Stealth Camping part 2 .............. How (not to be seen)

So in part one of this series we considered the reason WHY we stealth camp and it was decided that this was due to land owners not allowing access to their land, be it due to greed, misunderstanding or maybe even fear - the reasons can be as different as the people who own the land we want to move across.
We can of course practice stealth camping on land we have access to also - again there are many reasons for this - fun, nature watching or maybe even traditionalism or re-enacting of the past. As I have said before I quite often image a scenario where I am a frontiersmen and everyone else are hostile natives - it amuses me to do so.
Whatever the reason for us wishing to camp and not be seen/make our presence known the skill set required isn't really that complicated to learn as long as we can apply simple rules and some common sense.
Firstly lets consider the skills of the ultimate stealth campers of modern times - the military. As a soldier myself I can honestly say that many times over the years we lay up in hides, RV's and various OP's etc often in hostile territory and often very close to civilian properties or towns but always undetected by the local population (when we wanted to be). Even in training, bearing in mind we were training for war when "fulltac" we followed a hard routine designed to make our presence invisible to any enemy forces.
Now I am not saying that all the skills used by the army are pertinent to stealth camping but they are a good foundation to work from. Of course we do not need to lay snap ambushes or practice all round defence or stand to at first or last light - indeed as a civilian acting overly cautious or stealthily we might even be viewed with suspicion but in this part of the series I want to highlight some military skills that should be at the back of our mind when we pack our gear, hike and/or decided on a camp site.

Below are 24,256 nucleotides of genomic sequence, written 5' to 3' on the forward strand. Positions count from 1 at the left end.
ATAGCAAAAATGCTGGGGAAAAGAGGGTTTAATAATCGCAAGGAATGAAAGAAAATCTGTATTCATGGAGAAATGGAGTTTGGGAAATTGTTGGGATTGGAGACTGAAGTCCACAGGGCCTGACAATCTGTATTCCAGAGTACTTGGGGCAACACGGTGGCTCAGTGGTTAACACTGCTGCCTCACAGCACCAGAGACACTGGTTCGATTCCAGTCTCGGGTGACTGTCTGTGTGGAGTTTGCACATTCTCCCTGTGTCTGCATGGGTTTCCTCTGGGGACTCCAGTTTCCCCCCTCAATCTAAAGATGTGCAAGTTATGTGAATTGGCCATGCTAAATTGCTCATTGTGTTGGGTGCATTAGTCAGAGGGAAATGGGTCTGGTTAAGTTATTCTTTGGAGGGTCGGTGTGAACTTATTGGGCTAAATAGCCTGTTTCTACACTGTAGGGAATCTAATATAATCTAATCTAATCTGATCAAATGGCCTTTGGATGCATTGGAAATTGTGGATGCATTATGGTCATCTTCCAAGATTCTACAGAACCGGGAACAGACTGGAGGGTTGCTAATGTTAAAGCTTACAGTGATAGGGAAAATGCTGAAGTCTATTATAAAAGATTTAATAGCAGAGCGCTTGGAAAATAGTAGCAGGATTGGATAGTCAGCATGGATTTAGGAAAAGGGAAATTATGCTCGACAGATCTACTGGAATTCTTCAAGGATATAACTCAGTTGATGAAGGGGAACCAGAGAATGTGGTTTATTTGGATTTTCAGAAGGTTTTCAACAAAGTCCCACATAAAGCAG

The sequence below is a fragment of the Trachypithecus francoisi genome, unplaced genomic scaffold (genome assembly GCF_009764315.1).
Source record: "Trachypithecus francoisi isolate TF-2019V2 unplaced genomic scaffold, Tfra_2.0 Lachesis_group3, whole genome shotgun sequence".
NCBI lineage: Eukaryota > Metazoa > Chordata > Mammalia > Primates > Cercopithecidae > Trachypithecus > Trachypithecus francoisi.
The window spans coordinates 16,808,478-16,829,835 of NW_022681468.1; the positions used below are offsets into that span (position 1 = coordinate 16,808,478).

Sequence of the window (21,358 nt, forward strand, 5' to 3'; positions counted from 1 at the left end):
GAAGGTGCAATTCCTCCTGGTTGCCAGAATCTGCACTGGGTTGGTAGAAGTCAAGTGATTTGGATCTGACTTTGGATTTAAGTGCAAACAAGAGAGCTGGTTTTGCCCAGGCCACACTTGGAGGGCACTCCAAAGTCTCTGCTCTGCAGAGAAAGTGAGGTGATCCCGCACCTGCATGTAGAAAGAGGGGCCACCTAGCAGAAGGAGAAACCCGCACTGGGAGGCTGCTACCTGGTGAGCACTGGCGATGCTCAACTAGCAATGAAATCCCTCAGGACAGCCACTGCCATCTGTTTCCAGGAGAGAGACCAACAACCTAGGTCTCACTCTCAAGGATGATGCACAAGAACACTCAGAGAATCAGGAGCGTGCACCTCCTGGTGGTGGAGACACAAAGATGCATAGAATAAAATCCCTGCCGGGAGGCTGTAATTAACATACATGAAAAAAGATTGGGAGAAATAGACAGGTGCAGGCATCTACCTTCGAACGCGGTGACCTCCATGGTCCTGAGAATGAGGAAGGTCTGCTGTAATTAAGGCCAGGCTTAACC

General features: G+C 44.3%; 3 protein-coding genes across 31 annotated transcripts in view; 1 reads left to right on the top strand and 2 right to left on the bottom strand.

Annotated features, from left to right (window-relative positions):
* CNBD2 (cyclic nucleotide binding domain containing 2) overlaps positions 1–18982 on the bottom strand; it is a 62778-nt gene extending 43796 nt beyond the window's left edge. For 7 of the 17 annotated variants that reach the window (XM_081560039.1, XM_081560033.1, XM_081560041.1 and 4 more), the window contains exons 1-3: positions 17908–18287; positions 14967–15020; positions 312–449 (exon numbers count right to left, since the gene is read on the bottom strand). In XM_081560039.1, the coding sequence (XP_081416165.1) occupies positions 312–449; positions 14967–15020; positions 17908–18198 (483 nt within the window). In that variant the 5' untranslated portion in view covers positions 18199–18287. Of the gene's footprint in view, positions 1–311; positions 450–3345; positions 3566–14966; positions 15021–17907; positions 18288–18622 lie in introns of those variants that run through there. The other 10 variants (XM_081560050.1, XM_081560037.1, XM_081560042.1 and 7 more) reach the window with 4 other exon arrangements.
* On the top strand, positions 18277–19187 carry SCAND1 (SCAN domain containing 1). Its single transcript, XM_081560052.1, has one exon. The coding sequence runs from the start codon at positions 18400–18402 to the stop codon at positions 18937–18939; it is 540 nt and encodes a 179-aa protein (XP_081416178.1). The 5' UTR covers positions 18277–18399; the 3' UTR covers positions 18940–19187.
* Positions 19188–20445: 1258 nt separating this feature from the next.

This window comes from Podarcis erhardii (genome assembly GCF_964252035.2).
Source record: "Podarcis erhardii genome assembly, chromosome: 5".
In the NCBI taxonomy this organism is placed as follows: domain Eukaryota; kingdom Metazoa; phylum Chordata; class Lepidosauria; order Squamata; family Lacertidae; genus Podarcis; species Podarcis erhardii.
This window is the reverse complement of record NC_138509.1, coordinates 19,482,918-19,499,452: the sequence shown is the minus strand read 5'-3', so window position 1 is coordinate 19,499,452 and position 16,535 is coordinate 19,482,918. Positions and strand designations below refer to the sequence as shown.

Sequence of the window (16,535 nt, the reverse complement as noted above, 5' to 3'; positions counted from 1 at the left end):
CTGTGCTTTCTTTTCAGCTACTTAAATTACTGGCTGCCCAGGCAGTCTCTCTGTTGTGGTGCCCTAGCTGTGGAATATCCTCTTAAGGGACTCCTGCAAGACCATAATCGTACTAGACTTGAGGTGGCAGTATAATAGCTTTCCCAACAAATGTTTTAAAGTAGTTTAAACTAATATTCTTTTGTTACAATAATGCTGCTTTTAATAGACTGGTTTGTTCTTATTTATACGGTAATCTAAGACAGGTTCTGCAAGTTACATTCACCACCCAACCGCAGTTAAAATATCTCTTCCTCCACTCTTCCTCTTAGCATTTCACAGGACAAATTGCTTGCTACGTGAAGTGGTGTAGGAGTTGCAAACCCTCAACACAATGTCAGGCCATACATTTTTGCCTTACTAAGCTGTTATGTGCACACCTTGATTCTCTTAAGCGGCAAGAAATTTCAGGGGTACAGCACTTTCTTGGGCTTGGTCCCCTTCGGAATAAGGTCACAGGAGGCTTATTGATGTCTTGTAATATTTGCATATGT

Ok, so the first thing we need to consider is why we might be seen - SHAPE, SHINE, SILHOUTTE, SOUND, MOVEMENT and COLOUR, one or more of these will be what give us away. The more of these we combine the more likely we will be seen. For example a square tarp, being an unnatural shape in nature, will stand out against a back ground of round and twisted foliage. If the square tarp is black the difference will be more pronounced. If it is Orange it will catch even the eye of those not looking for it let alone those who are. So lets consider the above.
SHAPE - as mentioned there is very little in nature that is angular, most camouflage materials are designed to break up or soften such obvious things. So where possible we should avoid erecting shelters that look like little boxes ........... if we cant do this a leaf can be taken out of the militaries book, Basha's (shelters made from poncho's) are never to be any higher than 18" above the ground, this usually means your roof is lower than the surrounding foliage and will not be sky lined or similar. Shape also includes are gear and ourselves too so keep that in mind.